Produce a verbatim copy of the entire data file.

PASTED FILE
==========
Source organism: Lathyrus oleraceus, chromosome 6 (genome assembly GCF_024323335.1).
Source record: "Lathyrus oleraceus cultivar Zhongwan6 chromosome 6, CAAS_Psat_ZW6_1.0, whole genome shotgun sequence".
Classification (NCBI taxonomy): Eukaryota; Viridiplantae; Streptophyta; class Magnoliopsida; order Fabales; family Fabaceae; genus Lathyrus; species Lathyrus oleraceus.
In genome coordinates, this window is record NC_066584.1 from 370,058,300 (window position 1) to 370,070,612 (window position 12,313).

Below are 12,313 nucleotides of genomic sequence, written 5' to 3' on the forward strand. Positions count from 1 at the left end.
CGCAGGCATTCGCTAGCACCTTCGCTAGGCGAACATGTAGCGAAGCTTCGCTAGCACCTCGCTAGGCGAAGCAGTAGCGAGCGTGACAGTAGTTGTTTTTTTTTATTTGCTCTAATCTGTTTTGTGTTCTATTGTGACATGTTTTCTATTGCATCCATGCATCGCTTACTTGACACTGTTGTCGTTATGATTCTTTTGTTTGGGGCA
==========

Source organism: Lathyrus oleraceus, chromosome 6 (genome assembly GCF_024323335.1).
Source record: "Lathyrus oleraceus cultivar Zhongwan6 chromosome 6, CAAS_Psat_ZW6_1.0, whole genome shotgun sequence".
Classification (NCBI taxonomy): Eukaryota; Viridiplantae; Streptophyta; class Magnoliopsida; order Fabales; family Fabaceae; genus Lathyrus; species Lathyrus oleraceus.
In genome coordinates, this window is record NC_066584.1 from 370,058,300 (window position 1) to 370,070,612 (window position 12,313).

Below are 12,313 nucleotides of genomic sequence, written 5' to 3' on the forward strand. Positions count from 1 at the left end.
CGCAGGCATTCGCTAGCACCTTCGCTAGGCGAACATGTAGCGAAGCTTCGCTAGCACCTCGCTAGGCGAAGCAGTAGCGAGCGTGACAGTAGTTGTTTTTTTTTATTTGCTCTAATCTGTTTTGTGTTCTATTGTGACATGTTTTCTATTGCATCCATGCATCGCTTACTTGACACTGTTGTCGTTATGATTCTTTTGTTTGGGGCA